Lady Windermere's Fan
Theatre Royal, Haymarket
This excellent Peter Hall production, starring Vanessa Redgrave and her daughter Joely Richardson, is a reminder of just how well Oscar Wilde writes. It fizzes with so many aphorisms that the audience is shell-shocked. In order to catch Wilde's wit to the full, it is probably necessary to read the text or visit three times.
There is a kind of echoey prologue during which disembodied voices quote the playwright on the subject of society. These nicely set the scene for the comedy of manners to come. This dissects the society of the time with its apparent respectability and true hypocrisy.
The set is initially hidden behind a massive lacy fan. This then gives way to Jon Gunter's spare, open set which goes through various, subtly effective changes, helped immensely by Jon Buswell's lighting.
In the first act, Joely Richardson tends to look humorously detached with eyes flashing everywhere. This is fairly reasonable as Jack Davenport's Lord Darlington makes love to her rather like a naughty puppy. While he is handsome, the charm just isn't there. Once she moves on to a scene with her husband there is no looking back as Miss Richardson's beauty and Lady Windermere's honesty prove a winning combination.
The second theatrical family gracing the stage are John McCallum, as the besotted Lord Augustus Lorton, and his wife, Googie Withers, who is still going strong. She plays The Duchess of Berwick clearly enjoying herself thoroughly as she toys with both the heroine and the audience. This is no mean feat for an actress who made her debut in the 20s of the last century. These two raise many laughs as really experienced character actors will in these roles.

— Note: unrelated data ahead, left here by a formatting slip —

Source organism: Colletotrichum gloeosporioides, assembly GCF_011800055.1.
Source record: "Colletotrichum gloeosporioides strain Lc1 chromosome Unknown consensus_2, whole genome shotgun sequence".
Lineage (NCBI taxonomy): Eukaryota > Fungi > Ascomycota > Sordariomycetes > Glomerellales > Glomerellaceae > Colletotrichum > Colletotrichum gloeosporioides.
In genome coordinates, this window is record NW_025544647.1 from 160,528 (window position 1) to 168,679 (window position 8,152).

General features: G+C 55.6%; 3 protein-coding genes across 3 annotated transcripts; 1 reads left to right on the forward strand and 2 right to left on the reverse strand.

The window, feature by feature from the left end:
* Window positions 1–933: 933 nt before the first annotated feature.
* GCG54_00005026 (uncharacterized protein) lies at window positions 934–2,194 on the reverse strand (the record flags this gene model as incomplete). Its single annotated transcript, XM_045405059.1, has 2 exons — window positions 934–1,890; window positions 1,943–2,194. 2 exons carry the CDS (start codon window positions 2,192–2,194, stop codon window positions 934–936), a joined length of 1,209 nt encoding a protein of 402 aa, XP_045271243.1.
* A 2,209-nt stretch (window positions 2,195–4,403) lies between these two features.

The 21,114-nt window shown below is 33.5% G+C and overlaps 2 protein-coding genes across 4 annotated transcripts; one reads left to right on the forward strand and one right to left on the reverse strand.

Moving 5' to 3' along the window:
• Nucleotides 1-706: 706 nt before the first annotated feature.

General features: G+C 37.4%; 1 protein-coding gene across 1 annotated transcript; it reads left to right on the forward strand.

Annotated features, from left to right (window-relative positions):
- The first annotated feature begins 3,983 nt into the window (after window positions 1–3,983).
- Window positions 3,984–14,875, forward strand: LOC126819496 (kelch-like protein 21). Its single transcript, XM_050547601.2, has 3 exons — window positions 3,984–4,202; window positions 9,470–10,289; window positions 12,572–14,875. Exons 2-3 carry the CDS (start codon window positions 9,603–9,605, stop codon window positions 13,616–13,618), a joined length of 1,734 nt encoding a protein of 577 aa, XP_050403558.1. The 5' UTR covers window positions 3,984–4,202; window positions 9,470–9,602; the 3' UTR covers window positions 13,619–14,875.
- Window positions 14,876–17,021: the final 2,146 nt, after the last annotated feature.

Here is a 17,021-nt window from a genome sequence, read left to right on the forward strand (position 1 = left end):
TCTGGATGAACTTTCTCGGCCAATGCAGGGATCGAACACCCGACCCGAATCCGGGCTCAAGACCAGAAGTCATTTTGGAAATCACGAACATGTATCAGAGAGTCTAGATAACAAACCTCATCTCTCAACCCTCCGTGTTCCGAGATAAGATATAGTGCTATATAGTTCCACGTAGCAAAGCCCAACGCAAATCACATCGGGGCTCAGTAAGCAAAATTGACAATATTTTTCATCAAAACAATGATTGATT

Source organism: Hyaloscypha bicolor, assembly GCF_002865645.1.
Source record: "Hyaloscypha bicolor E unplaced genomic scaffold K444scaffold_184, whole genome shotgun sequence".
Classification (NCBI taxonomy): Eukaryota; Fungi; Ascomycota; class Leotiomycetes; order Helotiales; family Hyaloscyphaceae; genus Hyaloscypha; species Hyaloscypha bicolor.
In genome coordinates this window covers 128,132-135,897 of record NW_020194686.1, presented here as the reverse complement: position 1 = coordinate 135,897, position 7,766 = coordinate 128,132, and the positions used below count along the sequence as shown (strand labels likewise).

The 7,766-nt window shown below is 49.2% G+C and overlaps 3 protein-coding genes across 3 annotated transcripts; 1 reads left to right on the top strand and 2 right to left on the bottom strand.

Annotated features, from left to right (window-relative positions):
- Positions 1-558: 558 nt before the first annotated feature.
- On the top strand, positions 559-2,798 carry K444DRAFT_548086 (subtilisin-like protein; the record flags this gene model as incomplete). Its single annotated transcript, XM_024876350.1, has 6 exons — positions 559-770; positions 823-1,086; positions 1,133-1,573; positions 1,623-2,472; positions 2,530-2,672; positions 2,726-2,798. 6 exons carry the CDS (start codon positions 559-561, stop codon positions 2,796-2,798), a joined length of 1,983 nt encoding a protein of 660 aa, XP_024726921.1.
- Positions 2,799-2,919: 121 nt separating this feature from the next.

David Yelland as Lord Windermere is also well cast and is particularly good as the innocent husband who seemingly deceives his wife with the mature woman of doubtful virtue, Mrs Erlynne. This good lady is played by Miss Redgrave. She comes onto the stage in rather grande dame-ish mode. She soon relaxes into an excellent performance, wringing maximum pathos out of this part.
The scene in which she demonstrates that she is the noblest Victorian of them all is particularly touching. This follows an excellently delivered speech in which she uses her own hard life as an explanation of all that Lady Windermere should avoid. The use of a real mother and daughter makes a big impact. They look very much alike and Peter Hall has pulled of a masterful stroke in pairing them.
The play is very well paced with a healthy balance between Wilde's fine writing and some good plotting. Peter Hall may not always get his comedies right but on this occasion helped by some top actors, he achieves a great success.
Reviewer: Philip Fisher